Supporting Innovators: The UAE Chapter Of Entrepreneurs' Organization
We take a look into how the UAE Chapter of Entrepreneurs' Organization supports its members and the country's enterprising youth.
Bilal Shabandi, a student of Amity University, will be the UAE representative at the global finals of the Entrepreneurs' Organization's Global Student Entrepreneurs Awards (GSEA) in Cape Town, South Africa, in April this year.
Shabandi is the winner of the UAE national qualifying round for the GSEA which was recently hosted by Entrepreneurs’ Organization’s UAE chapter (EO UAE) at in5 in Dubai. Together with his co-founder Kevin Martin, Shabandri developed Arcab, an app which offers a mobility service that is focused on daily commute towards work or university, under the guidance of the team at the Amity's Incubation Centre.
The GSEA was founded at the John Cook School of Business at Saint Louis University in 1998, while Entrepreneurs’ Organization (EO) took on the leadership of the competition in 2006 to offer student entrepreneurs access to a global network of mentors and resources. Sima Haroun, GSEA chapter chair in the UAE, said that participants in the GSEA competition have traditionally been enterprising college or university students who are primarily responsible for a business that has been operational for at least six consecutive months. Last year, over 55 students from 55 countries participated in the final GSEA competition.
The UAE national qualifying round for the GSEA which was recently hosted by Entrepreneurs’ Organization’s UAE chapter (EO UAE) at In5. Source: EO UAE
This year, the UAE qualifying round saw the participation of six students from six colleges and universities while the judging panel consisted of the representatives of Entrepreneur Middle East, British Airways, Beehive, RAK Bank, and Subway. One of the judges, Gavin Basma-Kwas, Investment Director, Beehive, said, “When I was at university 18 years ago, we did not really talk about becoming an entrepreneur, but instead students were more focused on working for a company [upon graduation]. I wish I had had this opportunity back then. If you add into the mix that being an entrepreneur is almost looked down on in some cultures, and that parents want you to work for a big corporate, it is an even bigger step that these six young people have made. My advice would be to keep networking as it is critical, to keep applying for different awards and events, and to keep asking people for insight.”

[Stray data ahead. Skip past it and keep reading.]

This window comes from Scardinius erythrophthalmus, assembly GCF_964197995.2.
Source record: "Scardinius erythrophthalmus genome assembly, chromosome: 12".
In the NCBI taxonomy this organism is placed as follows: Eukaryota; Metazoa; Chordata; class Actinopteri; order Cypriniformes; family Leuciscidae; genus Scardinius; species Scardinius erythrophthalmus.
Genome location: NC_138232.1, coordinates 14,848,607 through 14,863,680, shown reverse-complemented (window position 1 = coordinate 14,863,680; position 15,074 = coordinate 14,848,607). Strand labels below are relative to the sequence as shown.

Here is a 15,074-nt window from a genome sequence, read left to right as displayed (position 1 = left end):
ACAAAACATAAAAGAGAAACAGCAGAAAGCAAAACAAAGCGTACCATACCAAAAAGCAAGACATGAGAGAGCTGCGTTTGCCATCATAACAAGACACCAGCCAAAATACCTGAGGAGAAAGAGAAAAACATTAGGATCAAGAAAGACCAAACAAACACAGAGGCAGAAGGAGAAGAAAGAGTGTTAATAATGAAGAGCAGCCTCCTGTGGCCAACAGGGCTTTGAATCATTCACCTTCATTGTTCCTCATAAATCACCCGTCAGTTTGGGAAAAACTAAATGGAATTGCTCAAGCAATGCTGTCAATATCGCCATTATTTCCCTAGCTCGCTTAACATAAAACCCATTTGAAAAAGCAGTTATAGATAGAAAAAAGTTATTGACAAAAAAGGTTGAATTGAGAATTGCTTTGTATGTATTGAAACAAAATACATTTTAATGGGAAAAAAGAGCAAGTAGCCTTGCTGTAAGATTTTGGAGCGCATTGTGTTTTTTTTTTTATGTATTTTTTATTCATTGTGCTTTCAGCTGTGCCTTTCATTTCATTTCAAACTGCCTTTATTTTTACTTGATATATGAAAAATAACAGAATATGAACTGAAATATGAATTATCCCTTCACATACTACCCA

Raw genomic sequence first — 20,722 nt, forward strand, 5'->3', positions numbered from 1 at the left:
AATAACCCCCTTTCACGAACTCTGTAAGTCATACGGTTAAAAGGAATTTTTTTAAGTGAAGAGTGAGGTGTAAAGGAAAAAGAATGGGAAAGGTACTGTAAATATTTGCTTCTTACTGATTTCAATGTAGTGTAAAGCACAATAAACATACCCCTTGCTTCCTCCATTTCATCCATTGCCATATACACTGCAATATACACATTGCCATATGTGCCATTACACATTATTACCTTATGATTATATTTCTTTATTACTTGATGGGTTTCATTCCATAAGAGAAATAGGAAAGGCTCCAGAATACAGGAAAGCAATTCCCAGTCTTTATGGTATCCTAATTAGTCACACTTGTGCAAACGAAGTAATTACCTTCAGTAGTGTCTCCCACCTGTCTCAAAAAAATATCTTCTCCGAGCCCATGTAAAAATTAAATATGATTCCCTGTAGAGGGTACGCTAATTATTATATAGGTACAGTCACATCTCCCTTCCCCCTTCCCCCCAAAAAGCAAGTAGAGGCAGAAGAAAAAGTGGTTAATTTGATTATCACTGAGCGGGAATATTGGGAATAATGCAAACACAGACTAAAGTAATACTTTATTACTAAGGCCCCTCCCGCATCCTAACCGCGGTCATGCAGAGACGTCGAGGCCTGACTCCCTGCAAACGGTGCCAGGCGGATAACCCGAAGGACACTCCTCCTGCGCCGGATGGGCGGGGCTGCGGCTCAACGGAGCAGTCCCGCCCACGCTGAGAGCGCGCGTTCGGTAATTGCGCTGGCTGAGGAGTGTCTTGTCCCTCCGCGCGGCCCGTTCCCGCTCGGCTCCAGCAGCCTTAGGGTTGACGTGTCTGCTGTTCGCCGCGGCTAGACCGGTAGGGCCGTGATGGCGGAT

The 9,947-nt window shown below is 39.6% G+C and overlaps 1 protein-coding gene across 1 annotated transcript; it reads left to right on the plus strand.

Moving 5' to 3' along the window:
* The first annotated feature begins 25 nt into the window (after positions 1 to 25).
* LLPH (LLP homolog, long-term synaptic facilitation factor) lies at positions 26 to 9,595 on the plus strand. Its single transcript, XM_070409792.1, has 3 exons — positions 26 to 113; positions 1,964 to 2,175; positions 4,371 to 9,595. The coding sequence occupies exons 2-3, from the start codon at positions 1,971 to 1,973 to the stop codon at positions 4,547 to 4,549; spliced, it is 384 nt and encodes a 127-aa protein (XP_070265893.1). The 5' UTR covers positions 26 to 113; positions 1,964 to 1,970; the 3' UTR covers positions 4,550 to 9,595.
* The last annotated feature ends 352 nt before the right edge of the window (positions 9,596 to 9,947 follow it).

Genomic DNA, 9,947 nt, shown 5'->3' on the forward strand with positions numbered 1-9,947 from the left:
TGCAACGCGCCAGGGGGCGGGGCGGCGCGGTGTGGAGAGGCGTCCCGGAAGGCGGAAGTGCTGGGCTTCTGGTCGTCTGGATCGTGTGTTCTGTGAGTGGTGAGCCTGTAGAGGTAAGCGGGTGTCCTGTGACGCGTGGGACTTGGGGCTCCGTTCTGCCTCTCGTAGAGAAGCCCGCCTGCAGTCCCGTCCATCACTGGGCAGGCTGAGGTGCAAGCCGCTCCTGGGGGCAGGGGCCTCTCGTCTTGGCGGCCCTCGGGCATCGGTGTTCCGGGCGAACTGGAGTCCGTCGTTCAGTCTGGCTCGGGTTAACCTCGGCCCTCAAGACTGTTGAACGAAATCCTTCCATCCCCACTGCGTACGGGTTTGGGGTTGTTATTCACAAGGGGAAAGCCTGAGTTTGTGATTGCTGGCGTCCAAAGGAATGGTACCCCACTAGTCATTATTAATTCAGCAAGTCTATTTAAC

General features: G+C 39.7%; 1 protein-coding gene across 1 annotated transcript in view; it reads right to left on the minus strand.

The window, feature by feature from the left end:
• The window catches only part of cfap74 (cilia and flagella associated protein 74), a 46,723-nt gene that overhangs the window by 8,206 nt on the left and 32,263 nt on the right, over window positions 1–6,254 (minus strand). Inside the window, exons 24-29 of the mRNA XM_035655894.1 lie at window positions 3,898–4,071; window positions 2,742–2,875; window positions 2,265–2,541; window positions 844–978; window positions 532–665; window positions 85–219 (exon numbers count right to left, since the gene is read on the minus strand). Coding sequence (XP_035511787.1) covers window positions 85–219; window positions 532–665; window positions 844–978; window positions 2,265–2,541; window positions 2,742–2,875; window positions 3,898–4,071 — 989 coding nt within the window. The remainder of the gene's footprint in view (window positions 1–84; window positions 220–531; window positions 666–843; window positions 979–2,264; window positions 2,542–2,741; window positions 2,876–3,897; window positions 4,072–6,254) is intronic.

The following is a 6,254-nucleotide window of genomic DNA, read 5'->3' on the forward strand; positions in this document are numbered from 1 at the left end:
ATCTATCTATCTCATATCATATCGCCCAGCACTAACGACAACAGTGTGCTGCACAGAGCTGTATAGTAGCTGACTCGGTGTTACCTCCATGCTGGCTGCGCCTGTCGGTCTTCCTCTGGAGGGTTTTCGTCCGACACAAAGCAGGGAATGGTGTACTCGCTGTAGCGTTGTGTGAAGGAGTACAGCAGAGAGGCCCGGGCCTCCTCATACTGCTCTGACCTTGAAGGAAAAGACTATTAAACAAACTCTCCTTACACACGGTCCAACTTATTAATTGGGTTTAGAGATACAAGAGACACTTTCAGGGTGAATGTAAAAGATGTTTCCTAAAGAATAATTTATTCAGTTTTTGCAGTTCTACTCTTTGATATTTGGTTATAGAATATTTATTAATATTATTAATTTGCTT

Regardless of the outcome in April, EO UAE will certainly prove as a fertile ground for Shabandri and Martin to learn and grow. It is a global, peer-to-peer network of more than 14,000 business owners with 193 chapters in 60 countries. Last November, the Entrepreneur Middle East team had a chance to attend UNMASK UAE, an event organized by the UAE Chapter of Entrepreneurs’ Organization hosting its members from around the world for two days of learning and networking in Dubai.
On the sidelines of the UNMASK UAE event, Carrie Santos, CEO, EO, told us that over the last 10 years, the organization has shifted from an association of North American entrepreneurs to a truly global network. Namely, EO functions as an organization of local chapters which enable members to make strong personal connections and, on that basis, substantially improve their businesses. Now, her goal is to expand that local connection to a global network.
This sentiment was echoed by Roy Raymond Nouhra, founder and CEO of Asis Boats, and co-CEO of Solico Group UAE, as well as the President of EO UAE chapter. “The major lesson I have learned from EO is that you are not alone, and that asking for advice can make your decisions much easier and efficient,” he said about the benefits of relying on a supportive EO network. “Basically, learning from mistakes and successes of others makes your life journey easier. Moreover, I have learned that you constantly have to evolve and adapt and that you need to stay up to date in order to grow in today’s markets.”
In order to keep this close-knit relationship among members, Santos explains, EO provides more customized membership options as opposed to a usual ‘one size fits all’ approach. “In my time leading EO, I have seen on multiple occasions that it is a strength and not a weakness to be authentic and vulnerable,” she said. “When I am speaking to EO members, whether one-on-one or in front of a large group, the main requirement is that I truly be myself, not a stuffy senior executive or a polished salesperson. I feel extremely lucky to work in an organization where authenticity is valued so highly.”
Looking to the future, Jason Sze, Group CEO for the A. J. Mason Group, and global chairman of the board for the Entrepreneurs’ Organization, shared with us that EO has been looking very heavily into global and local trends in order to be able to meet its members’ future needs. “We feel that personalization and customization will be key areas in the future, and EO plans to continue delivering that to its members,” he said. “Also, as the world progresses forward with its engagement on social media, we believe that trust will be the new currency. Trust goes to the very core of our organization. It has been like that since we first started in 1987. The question with that is, when you have all these opportunities in the world, with so many choices, how can you trust one particular organization? So, we wanted to focus on that particular element for our organization moving forward, and therefore, we are in the process of developing some trust protocols to enable our members to continue having EO as their safe heaven and trusted platform. Therefore, EO will continue providing real, genuine human connection and that will continue being our main differentiator moving forward.”
With this being said, young entrepreneurs Shabandri and Martin seem to be in good hands.
Tamara Pupic is the Managing Editor of Entrepreneur Middle East.